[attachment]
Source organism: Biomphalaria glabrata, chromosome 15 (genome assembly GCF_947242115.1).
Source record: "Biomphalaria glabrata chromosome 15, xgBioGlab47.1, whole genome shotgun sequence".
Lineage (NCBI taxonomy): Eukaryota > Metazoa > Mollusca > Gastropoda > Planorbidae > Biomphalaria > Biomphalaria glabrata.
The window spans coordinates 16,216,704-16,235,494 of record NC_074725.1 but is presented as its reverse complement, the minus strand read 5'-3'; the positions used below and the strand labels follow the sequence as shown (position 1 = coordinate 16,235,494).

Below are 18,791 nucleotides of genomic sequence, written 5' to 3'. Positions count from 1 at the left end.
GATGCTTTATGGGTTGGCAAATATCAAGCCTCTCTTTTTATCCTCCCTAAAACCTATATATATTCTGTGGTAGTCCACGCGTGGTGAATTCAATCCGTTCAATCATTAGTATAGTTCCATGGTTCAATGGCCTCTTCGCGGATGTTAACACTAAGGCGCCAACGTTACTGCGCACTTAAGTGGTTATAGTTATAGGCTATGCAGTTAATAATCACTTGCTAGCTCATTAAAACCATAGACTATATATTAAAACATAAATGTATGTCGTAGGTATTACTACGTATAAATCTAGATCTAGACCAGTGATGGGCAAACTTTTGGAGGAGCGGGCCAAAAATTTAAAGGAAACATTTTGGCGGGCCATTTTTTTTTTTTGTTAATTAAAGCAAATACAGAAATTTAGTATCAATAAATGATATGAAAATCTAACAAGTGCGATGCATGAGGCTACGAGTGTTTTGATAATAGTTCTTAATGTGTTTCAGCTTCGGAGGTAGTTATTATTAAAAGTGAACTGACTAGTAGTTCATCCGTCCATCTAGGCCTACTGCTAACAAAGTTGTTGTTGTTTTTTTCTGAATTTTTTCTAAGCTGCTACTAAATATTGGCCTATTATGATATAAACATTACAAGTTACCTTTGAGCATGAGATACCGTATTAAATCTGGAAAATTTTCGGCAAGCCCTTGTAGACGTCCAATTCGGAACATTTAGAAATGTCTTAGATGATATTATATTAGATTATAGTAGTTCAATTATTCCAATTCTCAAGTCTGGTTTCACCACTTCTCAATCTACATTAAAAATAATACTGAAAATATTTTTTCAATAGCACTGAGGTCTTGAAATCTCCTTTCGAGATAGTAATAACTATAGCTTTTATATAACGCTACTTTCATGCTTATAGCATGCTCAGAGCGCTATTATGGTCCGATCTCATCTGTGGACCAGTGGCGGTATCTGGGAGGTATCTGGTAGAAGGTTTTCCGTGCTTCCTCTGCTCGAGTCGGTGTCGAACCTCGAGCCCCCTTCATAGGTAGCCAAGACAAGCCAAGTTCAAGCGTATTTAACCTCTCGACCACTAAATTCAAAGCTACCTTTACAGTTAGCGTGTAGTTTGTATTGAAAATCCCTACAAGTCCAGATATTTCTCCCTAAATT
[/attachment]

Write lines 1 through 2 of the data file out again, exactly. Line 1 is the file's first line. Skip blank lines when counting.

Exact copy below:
Source organism: Biomphalaria glabrata, chromosome 15 (genome assembly GCF_947242115.1).
Source record: "Biomphalaria glabrata chromosome 15, xgBioGlab47.1, whole genome shotgun sequence".